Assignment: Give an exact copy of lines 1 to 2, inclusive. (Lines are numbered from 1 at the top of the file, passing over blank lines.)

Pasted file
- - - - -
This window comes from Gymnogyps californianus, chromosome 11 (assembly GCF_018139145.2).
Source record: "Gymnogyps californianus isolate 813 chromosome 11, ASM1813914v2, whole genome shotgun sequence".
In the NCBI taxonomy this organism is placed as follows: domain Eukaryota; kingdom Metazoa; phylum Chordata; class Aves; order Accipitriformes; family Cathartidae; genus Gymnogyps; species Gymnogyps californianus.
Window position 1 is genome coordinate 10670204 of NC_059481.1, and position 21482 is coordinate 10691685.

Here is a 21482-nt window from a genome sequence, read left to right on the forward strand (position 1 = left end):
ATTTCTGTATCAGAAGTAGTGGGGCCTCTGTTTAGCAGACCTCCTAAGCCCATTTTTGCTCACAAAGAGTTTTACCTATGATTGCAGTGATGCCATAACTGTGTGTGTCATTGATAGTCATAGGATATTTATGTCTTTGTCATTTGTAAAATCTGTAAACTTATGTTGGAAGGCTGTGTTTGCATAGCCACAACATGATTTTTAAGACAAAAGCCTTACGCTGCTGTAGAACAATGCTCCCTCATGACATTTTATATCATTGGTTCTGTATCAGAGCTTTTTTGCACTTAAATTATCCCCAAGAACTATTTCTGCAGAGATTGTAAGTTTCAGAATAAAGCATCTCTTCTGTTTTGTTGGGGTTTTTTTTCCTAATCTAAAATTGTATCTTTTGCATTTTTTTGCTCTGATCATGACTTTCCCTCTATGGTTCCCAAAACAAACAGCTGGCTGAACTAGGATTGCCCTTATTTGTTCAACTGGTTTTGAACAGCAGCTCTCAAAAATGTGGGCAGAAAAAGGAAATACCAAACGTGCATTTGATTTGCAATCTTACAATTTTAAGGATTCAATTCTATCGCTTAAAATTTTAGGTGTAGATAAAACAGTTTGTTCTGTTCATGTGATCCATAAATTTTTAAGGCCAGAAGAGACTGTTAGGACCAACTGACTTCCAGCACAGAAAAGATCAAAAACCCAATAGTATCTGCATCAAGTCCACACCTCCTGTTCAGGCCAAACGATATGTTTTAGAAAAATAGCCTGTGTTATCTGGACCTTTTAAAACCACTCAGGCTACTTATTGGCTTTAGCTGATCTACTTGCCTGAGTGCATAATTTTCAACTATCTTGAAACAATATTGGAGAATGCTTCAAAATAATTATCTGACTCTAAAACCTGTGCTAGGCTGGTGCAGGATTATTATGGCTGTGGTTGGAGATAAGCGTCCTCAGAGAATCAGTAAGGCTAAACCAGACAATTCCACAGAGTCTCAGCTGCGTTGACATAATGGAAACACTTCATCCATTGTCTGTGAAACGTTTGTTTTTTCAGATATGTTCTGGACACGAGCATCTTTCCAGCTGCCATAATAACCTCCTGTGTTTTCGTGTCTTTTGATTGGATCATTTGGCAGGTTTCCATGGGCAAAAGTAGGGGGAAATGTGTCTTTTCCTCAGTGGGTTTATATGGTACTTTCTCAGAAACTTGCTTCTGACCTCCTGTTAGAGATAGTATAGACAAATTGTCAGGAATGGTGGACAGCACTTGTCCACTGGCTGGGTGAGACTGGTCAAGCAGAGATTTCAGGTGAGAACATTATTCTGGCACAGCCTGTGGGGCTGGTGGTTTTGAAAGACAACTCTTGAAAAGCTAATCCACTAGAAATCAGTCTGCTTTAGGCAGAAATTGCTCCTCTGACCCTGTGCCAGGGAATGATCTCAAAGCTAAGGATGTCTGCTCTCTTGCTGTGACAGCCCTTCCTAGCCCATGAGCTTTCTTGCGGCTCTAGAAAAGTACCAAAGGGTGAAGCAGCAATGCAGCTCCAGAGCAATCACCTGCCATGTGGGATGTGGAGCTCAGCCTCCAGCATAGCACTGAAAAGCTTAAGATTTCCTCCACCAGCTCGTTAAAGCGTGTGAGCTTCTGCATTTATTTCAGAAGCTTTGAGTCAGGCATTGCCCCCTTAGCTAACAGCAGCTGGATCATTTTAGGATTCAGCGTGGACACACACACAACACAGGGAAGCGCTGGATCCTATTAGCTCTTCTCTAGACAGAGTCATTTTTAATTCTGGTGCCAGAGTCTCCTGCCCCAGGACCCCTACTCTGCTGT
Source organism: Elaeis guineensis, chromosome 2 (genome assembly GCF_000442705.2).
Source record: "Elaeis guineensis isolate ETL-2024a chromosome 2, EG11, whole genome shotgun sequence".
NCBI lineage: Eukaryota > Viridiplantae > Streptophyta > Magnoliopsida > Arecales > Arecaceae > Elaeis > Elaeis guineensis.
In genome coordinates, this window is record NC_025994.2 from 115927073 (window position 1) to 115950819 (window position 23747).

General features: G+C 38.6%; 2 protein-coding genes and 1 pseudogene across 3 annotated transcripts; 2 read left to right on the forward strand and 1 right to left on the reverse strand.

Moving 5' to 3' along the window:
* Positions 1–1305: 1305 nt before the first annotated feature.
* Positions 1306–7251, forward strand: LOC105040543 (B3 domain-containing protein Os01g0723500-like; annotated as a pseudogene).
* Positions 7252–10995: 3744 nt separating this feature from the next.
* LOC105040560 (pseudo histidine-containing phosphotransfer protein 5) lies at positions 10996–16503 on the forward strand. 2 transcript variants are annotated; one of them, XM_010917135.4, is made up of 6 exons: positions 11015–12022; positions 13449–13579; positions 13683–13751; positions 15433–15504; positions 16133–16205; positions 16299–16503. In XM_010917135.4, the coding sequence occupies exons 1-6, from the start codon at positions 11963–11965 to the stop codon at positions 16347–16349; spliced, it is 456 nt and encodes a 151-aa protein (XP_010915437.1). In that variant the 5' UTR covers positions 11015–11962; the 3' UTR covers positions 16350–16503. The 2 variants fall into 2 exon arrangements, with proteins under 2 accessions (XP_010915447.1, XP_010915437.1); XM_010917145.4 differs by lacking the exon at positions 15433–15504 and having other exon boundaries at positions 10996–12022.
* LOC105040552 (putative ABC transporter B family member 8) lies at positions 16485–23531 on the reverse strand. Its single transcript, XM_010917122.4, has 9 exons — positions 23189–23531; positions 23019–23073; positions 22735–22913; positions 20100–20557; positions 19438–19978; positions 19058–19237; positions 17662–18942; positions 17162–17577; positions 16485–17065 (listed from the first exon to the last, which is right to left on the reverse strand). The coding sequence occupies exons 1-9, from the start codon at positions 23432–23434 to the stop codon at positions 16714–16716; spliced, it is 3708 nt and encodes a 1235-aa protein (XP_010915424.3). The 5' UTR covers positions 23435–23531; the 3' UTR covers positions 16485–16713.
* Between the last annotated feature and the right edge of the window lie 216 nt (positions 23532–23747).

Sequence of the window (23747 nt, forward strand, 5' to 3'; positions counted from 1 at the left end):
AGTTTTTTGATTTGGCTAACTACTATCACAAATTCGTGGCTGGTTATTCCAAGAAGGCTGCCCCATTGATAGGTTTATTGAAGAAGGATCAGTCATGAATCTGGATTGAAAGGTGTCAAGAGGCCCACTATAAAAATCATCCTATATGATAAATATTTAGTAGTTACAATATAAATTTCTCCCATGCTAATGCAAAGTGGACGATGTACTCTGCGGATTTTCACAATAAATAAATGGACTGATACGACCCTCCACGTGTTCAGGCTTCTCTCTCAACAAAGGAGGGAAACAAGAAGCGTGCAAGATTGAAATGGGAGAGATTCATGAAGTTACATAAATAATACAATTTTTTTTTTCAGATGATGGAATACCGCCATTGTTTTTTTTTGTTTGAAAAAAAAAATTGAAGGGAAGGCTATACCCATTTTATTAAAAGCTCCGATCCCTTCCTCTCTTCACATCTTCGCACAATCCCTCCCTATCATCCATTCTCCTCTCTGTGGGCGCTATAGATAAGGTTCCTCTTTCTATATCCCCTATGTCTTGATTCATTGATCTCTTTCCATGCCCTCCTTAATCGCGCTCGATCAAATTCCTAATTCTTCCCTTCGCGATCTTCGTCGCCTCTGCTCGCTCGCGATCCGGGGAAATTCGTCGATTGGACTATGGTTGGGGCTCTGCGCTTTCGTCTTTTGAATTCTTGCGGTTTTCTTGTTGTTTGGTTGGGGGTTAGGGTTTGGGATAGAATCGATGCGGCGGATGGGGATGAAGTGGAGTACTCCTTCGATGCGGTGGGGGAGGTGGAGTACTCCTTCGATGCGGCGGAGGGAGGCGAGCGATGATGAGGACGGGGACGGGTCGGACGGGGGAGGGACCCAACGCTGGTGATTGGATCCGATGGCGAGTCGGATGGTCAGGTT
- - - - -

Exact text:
This window comes from Gymnogyps californianus, chromosome 11 (assembly GCF_018139145.2).
Source record: "Gymnogyps californianus isolate 813 chromosome 11, ASM1813914v2, whole genome shotgun sequence".